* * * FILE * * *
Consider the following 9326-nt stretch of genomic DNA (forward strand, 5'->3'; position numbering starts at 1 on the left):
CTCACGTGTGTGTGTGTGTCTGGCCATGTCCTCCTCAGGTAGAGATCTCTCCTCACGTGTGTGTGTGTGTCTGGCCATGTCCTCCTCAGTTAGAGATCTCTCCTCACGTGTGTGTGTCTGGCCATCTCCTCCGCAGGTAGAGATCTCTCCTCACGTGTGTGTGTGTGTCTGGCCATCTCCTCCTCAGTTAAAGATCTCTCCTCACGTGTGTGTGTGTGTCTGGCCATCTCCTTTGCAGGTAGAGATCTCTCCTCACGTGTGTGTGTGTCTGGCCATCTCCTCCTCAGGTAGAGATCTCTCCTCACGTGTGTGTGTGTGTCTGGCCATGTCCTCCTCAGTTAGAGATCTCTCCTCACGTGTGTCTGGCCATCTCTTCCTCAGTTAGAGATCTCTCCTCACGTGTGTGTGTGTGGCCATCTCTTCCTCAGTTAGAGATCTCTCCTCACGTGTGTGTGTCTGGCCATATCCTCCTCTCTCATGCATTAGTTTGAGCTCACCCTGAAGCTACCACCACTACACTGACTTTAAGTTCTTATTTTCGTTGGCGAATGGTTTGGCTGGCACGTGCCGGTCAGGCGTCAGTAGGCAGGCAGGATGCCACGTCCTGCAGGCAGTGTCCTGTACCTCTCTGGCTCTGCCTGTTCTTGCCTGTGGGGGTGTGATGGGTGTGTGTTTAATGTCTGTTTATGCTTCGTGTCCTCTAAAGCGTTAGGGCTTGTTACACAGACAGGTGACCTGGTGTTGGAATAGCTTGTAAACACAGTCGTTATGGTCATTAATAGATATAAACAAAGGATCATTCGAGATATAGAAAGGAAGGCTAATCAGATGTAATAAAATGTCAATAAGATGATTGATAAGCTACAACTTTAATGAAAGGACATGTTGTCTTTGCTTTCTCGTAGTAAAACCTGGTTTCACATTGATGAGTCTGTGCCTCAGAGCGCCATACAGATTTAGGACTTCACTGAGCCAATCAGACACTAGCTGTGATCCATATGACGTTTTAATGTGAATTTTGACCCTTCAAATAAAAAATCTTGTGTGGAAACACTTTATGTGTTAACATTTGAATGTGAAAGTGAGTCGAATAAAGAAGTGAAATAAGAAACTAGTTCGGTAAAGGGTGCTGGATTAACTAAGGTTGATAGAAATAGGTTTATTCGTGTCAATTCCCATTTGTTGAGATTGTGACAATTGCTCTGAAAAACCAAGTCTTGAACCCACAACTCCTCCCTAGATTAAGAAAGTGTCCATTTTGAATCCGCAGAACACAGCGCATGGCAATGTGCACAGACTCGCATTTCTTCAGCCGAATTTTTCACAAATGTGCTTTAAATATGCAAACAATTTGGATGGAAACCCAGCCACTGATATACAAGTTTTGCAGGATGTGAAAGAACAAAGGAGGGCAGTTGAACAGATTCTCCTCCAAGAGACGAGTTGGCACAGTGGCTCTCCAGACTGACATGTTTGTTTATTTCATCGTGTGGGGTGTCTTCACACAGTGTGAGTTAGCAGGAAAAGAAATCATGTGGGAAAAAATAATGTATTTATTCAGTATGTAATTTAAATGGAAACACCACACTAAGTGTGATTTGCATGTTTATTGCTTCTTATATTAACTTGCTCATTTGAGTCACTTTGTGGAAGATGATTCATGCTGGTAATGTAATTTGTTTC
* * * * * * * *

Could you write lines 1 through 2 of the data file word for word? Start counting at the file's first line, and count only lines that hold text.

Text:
Consider the following 9326-nt stretch of genomic DNA (forward strand, 5'->3'; position numbering starts at 1 on the left):
CTCACGTGTGTGTGTGTGTCTGGCCATGTCCTCCTCAGGTAGAGATCTCTCCTCACGTGTGTGTGTGTGTCTGGCCATGTCCTCCTCAGTTAGAGATCTCTCCTCACGTGTGTGTGTCTGGCCATCTCCTCCGCAGGTAGAGATCTCTCCTCACGTGTGTGTGTGTGTCTGGCCATCTCCTCCTCAGTTAAAGATCTCTCCTCACGTGTGTGTGTGTGTCTGGCCATCTCCTTTGCAGGTAGAGATCTCTCCTCACGTGTGTGTGTGTCTGGCCATCTCCTCCTCAGGTAGAGATCTCTCCTCACGTGTGTGTGTGTGTCTGGCCATGTCCTCCTCAGTTAGAGATCTCTCCTCACGTGTGTCTGGCCATCTCTTCCTCAGTTAGAGATCTCTCCTCACGTGTGTGTGTGTGGCCATCTCTTCCTCAGTTAGAGATCTCTCCTCACGTGTGTGTGTCTGGCCATATCCTCCTCTCTCATGCATTAGTTTGAGCTCACCCTGAAGCTACCACCACTACACTGACTTTAAGTTCTTATTTTCGTTGGCGAATGGTTTGGCTGGCACGTGCCGGTCAGGCGTCAGTAGGCAGGCAGGATGCCACGTCCTGCAGGCAGTGTCCTGTACCTCTCTGGCTCTGCCTGTTCTTGCCTGTGGGGGTGTGATGGGTGTGTGTTTAATGTCTGTTTATGCTTCGTGTCCTCTAAAGCGTTAGGGCTTGTTACACAGACAGGTGACCTGGTGTTGGAATAGCTTGTAAACACAGTCGTTATGGTCATTAATAGATATAAACAAAGGATCATTCGAGATATAGAAAGGAAGGCTAATCAGATGTAATAAAATGTCAATAAGATGATTGATAAGCTACAACTTTAATGAAAGGACATGTTGTCTTTGCTTTCTCGTAGTAAAACCTGGTTTCACATTGATGAGTCTGTGCCTCAGAGCGCCATACAGATTTAGGACTTCACTGAGCCAATCAGACACTAGCTGTGATCCATATGACGTTTTAATGTGAATTTTGACCCTTCAAATAAAAAATCTTGTGTGGAAACACTTTATGTGTTAACATTTGAATGTGAAAGTGAGTCGAATAAAGAAGTGAAATAAGAAACTAGTTCGGTAAAGGGTGCTGGATTAACTAAGGTTGATAGAAATAGGTTTATTCGTGTCAATTCCCATTTGTTGAGATTGTGACAATTGCTCTGAAAAACCAAGTCTTGAACCCACAACTCCTCCCTAGATTAAGAAAGTGTCCATTTTGAATCCGCAGAACACAGCGCATGGCAATGTGCACAGACTCGCATTTCTTCAGCCGAATTTTTCACAAATGTGCTTTAAATATGCAAACAATTTGGATGGAAACCCAGCCACTGATATACAAGTTTTGCAGGATGTGAAAGAACAAAGGAGGGCAGTTGAACAGATTCTCCTCCAAGAGACGAGTTGGCACAGTGGCTCTCCAGACTGACATGTTTGTTTATTTCATCGTGTGGGGTGTCTTCACACAGTGTGAGTTAGCAGGAAAAGAAATCATGTGGGAAAAAATAATGTATTTATTCAGTATGTAATTTAAATGGAAACACCACACTAAGTGTGATTTGCATGTTTATTGCTTCTTATATTAACTTGCTCATTTGAGTCACTTTGTGGAAGATGATTCATGCTGGTAATGTAATTTGTTTC